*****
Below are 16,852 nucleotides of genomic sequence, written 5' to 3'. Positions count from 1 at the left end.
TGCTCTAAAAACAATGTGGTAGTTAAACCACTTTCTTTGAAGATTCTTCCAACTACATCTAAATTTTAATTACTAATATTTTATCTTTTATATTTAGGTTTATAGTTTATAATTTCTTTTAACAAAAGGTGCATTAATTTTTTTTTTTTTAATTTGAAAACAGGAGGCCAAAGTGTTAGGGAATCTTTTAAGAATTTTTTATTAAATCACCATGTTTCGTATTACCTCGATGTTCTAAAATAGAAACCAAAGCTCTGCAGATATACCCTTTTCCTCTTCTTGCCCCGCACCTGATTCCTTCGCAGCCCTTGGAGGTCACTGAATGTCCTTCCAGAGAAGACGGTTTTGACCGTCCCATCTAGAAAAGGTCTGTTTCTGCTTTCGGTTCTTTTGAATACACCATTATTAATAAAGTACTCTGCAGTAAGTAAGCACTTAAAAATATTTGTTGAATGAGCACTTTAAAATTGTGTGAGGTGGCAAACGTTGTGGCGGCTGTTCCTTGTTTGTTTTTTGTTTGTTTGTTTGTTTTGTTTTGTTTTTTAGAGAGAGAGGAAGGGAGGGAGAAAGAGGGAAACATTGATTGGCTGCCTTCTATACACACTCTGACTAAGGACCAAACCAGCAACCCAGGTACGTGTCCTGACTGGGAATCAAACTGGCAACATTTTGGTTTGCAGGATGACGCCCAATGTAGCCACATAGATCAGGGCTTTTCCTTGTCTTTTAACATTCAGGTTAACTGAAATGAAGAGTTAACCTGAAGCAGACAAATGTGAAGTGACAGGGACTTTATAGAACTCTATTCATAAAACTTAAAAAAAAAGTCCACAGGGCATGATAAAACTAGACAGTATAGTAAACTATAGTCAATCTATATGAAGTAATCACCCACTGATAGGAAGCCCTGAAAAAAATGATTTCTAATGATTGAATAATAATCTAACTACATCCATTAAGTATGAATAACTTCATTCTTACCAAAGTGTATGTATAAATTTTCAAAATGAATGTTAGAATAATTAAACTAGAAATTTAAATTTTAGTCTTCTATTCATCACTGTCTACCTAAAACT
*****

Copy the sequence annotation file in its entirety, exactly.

Below are 16,852 nucleotides of genomic sequence, written 5' to 3'. Positions count from 1 at the left end.
TGCTCTAAAAACAATGTGGTAGTTAAACCACTTTCTTTGAAGATTCTTCCAACTACATCTAAATTTTAATTACTAATATTTTATCTTTTATATTTAGGTTTATAGTTTATAATTTCTTTTAACAAAAGGTGCATTAATTTTTTTTTTTTTAATTTGAAAACAGGAGGCCAAAGTGTTAGGGAATCTTTTAAGAATTTTTTATTAAATCACCATGTTTCGTATTACCTCGATGTTCTAAAATAGAAACCAAAGCTCTGCAGATATACCCTTTTCCTCTTCTTGCCCCGCACCTGATTCCTTCGCAGCCCTTGGAGGTCACTGAATGTCCTTCCAGAGAAGACGGTTTTGACCGTCCCATCTAGAAAAGGTCTGTTTCTGCTTTCGGTTCTTTTGAATACACCATTATTAATAAAGTACTCTGCAGTAAGTAAGCACTTAAAAATATTTGTTGAATGAGCACTTTAAAATTGTGTGAGGTGGCAAACGTTGTGGCGGCTGTTCCTTGTTTGTTTTTTGTTTGTTTGTTTGTTTTGTTTTGTTTTTTAGAGAGAGAGGAAGGGAGGGAGAAAGAGGGAAACATTGATTGGCTGCCTTCTATACACACTCTGACTAAGGACCAAACCAGCAACCCAGGTACGTGTCCTGACTGGGAATCAAACTGGCAACATTTTGGTTTGCAGGATGACGCCCAATGTAGCCACATAGATCAGGGCTTTTCCTTGTCTTTTAACATTCAGGTTAACTGAAATGAAGAGTTAACCTGAAGCAGACAAATGTGAAGTGACAGGGACTTTATAGAACTCTATTCATAAAACTTAAAAAAAAAGTCCACAGGGCATGATAAAACTAGACAGTATAGTAAACTATAGTCAATCTATATGAAGTAATCACCCACTGATAGGAAGCCCTGAAAAAAATGATTTCTAATGATTGAATAATAATCTAACTACATCCATTAAGTATGAATAACTTCATTCTTACCAAAGTGTATGTATAAATTTTCAAAATGAATGTTAGAATAATTAAACTAGAAATTTAAATTTTAGTCTTCTATTCATCACTGTCTACCTAAAACT